As the Solana Beach School District nears closer to finalizing the design of the new Solana Vista School, community meetings are being held to gather feedback. The hope is that the reconstructed Solana Vista School will blend into the neighborhood and remain as Principal Katie Zimmer affectionately calls it, “the little school on the hill”.
Another community design meeting will be held Tuesday, Feb. 5 at 6 p.m. in the Solana Vista kiva and the final design is expected to be approved at the board’s Feb. 13 meeting which will be held at Skyline School. Construction is set to begin in 2020 and during the one-year construction timeline the district plans to house students off-site at Skyline and Solana Highlands Elementary Schools.
Currently the 38-year-old school on Santa Victoria only has nine permanent classrooms—66 percent of the campus is portable classrooms, according to Caroline Brown, executive director of capital programs and technology. The new design calls for 24 total permanent classrooms composed of 16 standard classrooms and eight specialty classrooms.
The school will have a capacity of 350-400 kindergarten through third grade students.Right now there are 28 active classrooms and an enrollment of 344 students that is not expected to grow over 340 students between now and 2028, Brown said.
The reconstruction will allow for a right-sized multi-use room, a media center centralized within the campus, an academic court and garden adjacent to the STREAM lab, and lunch and food service areas adjacent to the multi-purpose room and play fields. The intent is to keep the school all under one roof with interior circulation but each classroom will have access to enclosed outdoor instructional spaces.
Due to concerns about the bulk and scale, the design stays within the existing footprint of the school, however, green space at the school will be reduced from 184,600 square feet to 165,460 square feet.
Brown assured the public that the sand hippo near the blacktop will be saved and there will be no loss to the playing fields utilized by Solana Beach soccer and little league baseball. One resident questioned that fact, however, Brown said she has been in communication with the local sports leagues throughout the process.
“There’s not a lot of parks in the area and field space is of high importance,” board member Vicki King said at the board’s Jan. 17 meeting. “I want to make sure we’re not wasting any space that can be fields or blacktop.”
Brown said they are working to maximize the space but it is a bit of a juggling act unless they go up a story.
On Jan. 17, the board decided to stay with a one-story concept rather than a two-story design. A two-story structure would preserve more green space but it would impact views. A two-story design would also take away some flexibility as per California Building Code, kindergarten through second grade students can’t occupy a second floor. The second story would also require additional restrooms and circulation space, adding $1.5 million to the cost.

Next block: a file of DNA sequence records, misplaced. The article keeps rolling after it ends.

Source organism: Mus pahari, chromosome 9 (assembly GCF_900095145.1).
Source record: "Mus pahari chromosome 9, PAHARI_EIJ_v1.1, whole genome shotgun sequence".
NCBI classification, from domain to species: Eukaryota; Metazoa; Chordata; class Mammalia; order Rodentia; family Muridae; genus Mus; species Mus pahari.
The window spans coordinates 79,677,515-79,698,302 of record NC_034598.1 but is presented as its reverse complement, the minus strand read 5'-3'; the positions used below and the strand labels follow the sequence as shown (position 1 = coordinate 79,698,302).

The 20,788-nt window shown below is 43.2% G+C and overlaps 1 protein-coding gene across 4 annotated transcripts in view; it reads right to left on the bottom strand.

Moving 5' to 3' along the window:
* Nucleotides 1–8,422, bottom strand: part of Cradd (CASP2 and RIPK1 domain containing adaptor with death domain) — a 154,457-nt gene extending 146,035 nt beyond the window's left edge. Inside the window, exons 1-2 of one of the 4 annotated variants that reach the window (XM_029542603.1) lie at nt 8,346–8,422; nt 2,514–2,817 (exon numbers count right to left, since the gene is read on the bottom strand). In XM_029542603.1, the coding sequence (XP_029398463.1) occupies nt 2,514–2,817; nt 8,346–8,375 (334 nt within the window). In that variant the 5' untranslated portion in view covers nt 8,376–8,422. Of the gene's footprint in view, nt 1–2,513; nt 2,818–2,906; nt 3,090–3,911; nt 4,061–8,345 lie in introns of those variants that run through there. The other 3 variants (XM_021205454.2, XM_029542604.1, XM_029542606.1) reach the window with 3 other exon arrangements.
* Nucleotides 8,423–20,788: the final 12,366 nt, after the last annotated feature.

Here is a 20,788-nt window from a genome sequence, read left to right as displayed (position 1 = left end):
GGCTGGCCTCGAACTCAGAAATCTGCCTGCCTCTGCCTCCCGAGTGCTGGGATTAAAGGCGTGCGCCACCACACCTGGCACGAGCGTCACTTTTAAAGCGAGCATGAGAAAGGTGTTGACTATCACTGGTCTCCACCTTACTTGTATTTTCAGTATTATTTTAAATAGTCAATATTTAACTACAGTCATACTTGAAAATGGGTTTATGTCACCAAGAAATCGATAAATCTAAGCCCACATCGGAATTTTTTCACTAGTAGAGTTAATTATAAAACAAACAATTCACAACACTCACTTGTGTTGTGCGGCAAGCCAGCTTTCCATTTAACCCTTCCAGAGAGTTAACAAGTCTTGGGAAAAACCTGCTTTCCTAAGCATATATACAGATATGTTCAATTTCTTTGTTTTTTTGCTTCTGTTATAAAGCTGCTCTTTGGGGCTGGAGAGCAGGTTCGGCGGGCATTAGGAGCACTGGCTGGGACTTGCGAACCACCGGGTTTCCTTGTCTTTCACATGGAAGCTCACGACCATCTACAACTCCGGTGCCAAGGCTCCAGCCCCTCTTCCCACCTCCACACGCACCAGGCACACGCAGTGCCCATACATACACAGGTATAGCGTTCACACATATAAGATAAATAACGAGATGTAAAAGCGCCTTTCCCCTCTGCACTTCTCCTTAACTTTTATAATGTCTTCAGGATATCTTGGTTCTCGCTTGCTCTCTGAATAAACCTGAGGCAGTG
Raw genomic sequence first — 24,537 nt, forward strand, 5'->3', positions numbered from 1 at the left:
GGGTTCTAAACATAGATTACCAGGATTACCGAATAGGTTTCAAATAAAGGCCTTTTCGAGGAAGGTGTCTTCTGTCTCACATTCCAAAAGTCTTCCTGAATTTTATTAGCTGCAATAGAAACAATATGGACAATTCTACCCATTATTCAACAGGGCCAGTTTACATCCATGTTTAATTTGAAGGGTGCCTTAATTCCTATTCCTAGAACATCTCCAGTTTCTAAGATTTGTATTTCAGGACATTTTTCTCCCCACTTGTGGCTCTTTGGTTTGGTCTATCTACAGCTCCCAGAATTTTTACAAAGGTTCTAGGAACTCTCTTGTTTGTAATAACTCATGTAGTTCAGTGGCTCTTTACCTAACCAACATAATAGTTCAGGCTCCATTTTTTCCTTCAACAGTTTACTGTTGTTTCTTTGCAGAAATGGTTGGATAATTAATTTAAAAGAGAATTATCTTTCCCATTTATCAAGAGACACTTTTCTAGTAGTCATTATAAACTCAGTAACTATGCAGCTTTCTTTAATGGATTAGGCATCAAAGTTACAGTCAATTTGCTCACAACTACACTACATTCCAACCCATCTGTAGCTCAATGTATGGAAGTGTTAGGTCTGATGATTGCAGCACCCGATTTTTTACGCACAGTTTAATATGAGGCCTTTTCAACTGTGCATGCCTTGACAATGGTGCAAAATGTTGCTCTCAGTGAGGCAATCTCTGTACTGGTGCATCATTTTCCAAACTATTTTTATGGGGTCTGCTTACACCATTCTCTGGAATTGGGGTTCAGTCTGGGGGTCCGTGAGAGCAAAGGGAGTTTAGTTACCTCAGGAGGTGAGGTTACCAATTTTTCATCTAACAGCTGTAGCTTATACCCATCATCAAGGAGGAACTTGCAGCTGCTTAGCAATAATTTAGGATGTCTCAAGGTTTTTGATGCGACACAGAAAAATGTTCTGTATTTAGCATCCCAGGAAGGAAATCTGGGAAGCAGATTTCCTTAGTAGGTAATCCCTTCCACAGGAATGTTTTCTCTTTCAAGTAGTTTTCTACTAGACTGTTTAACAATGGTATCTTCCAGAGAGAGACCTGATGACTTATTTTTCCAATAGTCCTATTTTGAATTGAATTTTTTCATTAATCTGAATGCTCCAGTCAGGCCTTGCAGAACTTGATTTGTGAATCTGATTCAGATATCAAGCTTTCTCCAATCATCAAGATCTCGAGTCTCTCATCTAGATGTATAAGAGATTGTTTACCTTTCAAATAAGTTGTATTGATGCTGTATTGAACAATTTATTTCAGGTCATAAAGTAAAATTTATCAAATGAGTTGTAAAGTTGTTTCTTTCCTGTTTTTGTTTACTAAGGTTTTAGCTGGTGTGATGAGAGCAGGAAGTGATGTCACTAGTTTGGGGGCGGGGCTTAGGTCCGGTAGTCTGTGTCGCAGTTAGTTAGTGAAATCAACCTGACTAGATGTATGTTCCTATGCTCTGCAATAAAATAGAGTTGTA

As the additional 3,000 square feet does not add any educational value for that cost, board members could not justify the additional cost, “We want to stretch our JJ dollars as far as we can,” said SBSD President Julie Union of the Measure JJ general obligation bond funding that will pay for the project.
The new driveway entrance for Solana Vista will be a right-turn only in between Santa Bartola and Santa Cecelia—currently traffic enters further up on Santa Victoria. The new driveway configuration aims to get cars off Santa Victoria and stacking internally in the parking lot and exiting back on Santa Victoria. The parking lot will expand from current 54 spaces to 70 spaces.
At a Jan. 23 community design meeting, the board heard concerns from residents about site drainage issues, parking lot circulation and traffic.
Residents have concerns about the impacts of increasing traffic on Santa Cecelia, which they said is a very narrow street. One San Patricio Drive resident shared her concerns about a “terrifying” blind spot that occurs on her street as cars back up on Santa Victoria trying to get into Solana Vista. “That’s only going to get worse,” she said.
While Brown said increasing the stacking inside the parking lot may help with that issue, one resident said that hasn’t always helped as the new Skyline as cars are not going all the way through the lot, stopping sooner to drop children out which causes cars to continue to back up on Lomas Santa Fe Drive. Issues like that (at both schools) can be addressed by parent education and staff supervision, Zimmer said.
Once the site layout, including the proposed ingress/egress, is approved by the school board, the plans will be further developed by the architect and consulting team, according to Brown. As part of the school site design process, the plans will then go through the California Department of Education, the California Coastal Commission, and the City of Solana Beach for further approvals.
Some of the concerns heard at the meeting were regarding the aesthetics and proposed materials of the new school. One resident said the new Skyline looks “like a prison” — “We want it to be pretty,” another resident said.
Paul Gallegos, of AlphaStudio Design Group, said they will not be using masonry block like Skyline and the structure will not be anything “drastically different” that sticks out. He said the design calls for stucco with stone and wood accents and standing seam metal roofing—the roof will be a darker color, nothing shiny.
Gallegos said they plan to create the appearance of a little village, with varying roof heights and a gable at the main entry. The goal, Superintendent Jodee Brentlinger said, is to have a beautiful and safe facility for students that the community can be proud of.
Information on the reconstruction project can be found at sbsd.k12.ca.us under the Measure JJ tab.